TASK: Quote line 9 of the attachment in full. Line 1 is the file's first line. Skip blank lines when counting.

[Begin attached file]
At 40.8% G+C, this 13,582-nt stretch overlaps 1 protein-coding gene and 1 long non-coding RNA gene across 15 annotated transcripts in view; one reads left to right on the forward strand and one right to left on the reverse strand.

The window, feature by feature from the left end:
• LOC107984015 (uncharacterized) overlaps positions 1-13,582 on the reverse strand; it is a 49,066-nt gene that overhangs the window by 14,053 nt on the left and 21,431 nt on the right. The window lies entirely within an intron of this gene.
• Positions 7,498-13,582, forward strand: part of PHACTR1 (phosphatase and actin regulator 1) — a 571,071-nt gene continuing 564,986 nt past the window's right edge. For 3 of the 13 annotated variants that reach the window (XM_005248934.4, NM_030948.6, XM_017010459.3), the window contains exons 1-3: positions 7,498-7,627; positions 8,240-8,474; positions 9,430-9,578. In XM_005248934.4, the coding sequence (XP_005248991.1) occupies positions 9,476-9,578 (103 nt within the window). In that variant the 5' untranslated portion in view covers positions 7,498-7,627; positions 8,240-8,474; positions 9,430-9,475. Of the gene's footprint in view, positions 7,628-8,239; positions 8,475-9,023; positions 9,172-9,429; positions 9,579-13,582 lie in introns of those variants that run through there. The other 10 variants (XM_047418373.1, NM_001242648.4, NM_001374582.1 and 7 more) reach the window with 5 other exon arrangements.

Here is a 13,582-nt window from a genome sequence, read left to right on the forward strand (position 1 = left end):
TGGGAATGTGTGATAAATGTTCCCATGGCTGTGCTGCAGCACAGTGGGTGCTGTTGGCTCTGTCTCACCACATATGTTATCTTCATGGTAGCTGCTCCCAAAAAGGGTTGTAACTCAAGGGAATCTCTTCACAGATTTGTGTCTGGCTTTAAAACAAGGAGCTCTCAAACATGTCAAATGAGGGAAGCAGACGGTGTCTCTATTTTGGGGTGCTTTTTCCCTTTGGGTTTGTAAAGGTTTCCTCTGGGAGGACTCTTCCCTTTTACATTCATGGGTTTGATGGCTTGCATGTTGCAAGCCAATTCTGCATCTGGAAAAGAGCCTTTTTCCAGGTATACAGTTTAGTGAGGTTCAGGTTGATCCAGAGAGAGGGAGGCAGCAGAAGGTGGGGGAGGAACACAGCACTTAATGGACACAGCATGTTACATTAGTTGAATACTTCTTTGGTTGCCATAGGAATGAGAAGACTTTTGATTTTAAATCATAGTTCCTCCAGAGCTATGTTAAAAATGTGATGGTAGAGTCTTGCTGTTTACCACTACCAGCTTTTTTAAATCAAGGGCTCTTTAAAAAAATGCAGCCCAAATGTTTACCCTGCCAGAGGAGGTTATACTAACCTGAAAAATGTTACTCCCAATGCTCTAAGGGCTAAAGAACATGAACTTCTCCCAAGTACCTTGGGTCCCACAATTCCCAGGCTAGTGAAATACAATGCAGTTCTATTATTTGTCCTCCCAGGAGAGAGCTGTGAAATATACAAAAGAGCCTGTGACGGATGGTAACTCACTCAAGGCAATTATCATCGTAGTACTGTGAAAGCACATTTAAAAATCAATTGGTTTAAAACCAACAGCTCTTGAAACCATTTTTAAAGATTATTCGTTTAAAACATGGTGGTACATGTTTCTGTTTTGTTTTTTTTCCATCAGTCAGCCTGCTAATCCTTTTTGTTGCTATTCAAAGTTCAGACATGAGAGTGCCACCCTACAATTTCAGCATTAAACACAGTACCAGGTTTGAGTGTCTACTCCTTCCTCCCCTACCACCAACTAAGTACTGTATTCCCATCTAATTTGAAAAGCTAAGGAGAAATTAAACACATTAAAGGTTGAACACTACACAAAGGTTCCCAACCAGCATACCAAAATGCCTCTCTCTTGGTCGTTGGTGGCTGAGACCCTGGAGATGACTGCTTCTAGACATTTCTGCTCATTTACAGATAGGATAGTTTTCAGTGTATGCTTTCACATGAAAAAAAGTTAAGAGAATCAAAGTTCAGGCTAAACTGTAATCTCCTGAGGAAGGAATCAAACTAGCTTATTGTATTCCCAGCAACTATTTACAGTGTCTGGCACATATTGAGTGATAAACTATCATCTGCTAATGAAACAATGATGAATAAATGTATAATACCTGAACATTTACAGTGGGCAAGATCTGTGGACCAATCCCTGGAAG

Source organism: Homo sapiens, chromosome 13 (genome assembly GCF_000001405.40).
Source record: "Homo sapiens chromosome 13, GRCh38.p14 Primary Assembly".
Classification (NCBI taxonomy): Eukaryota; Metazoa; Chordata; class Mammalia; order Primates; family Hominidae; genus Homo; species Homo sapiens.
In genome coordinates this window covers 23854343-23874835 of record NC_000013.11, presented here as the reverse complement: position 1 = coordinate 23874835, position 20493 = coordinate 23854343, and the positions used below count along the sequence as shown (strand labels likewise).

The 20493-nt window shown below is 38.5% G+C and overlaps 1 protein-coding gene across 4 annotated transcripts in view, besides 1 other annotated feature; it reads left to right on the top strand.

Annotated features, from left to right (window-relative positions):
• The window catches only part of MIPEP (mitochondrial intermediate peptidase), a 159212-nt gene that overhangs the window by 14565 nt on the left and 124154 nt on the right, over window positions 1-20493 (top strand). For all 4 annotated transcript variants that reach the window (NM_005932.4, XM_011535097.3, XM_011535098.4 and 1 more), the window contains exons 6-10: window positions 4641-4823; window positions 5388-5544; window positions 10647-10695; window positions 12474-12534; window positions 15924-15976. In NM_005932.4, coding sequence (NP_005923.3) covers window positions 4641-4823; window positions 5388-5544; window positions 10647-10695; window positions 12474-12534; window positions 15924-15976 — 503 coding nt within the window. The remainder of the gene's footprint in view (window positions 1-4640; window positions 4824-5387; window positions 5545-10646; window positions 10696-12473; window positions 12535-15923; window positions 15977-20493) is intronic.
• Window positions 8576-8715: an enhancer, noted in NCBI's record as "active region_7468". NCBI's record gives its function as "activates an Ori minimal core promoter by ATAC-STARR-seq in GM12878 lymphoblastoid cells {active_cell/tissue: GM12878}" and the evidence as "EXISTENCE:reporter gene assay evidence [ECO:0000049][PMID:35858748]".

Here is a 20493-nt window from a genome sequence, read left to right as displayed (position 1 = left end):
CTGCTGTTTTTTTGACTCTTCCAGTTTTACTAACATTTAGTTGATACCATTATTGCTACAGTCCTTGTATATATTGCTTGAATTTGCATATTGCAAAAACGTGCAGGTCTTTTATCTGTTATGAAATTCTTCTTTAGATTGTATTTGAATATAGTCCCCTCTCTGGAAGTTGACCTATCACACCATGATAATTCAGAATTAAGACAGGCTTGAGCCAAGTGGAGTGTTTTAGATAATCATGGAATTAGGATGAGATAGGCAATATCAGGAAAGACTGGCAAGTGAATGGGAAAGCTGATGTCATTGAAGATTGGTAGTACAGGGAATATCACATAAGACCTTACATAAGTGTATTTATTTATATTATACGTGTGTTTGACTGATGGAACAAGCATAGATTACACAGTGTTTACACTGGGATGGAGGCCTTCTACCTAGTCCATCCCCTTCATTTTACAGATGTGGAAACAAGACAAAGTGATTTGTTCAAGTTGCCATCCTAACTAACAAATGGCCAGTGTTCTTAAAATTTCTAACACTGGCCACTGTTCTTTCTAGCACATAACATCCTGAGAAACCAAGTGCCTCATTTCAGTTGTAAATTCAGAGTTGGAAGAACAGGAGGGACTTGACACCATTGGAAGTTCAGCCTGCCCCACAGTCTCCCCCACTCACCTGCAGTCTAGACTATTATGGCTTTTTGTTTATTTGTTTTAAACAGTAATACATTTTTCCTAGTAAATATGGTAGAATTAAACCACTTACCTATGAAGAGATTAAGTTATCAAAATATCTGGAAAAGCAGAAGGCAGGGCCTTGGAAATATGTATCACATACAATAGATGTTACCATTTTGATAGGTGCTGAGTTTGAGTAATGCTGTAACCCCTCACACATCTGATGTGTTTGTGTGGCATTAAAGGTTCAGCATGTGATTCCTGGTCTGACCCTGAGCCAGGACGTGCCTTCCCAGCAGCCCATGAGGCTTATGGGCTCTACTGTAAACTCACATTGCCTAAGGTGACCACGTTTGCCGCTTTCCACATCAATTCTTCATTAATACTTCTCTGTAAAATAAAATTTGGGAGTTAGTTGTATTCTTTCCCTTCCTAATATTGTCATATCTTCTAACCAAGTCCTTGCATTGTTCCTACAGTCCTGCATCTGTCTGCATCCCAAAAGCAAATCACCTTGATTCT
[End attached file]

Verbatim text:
Classification (NCBI taxonomy): Eukaryota; Metazoa; Chordata; class Mammalia; order Primates; family Hominidae; genus Homo; species Homo sapiens.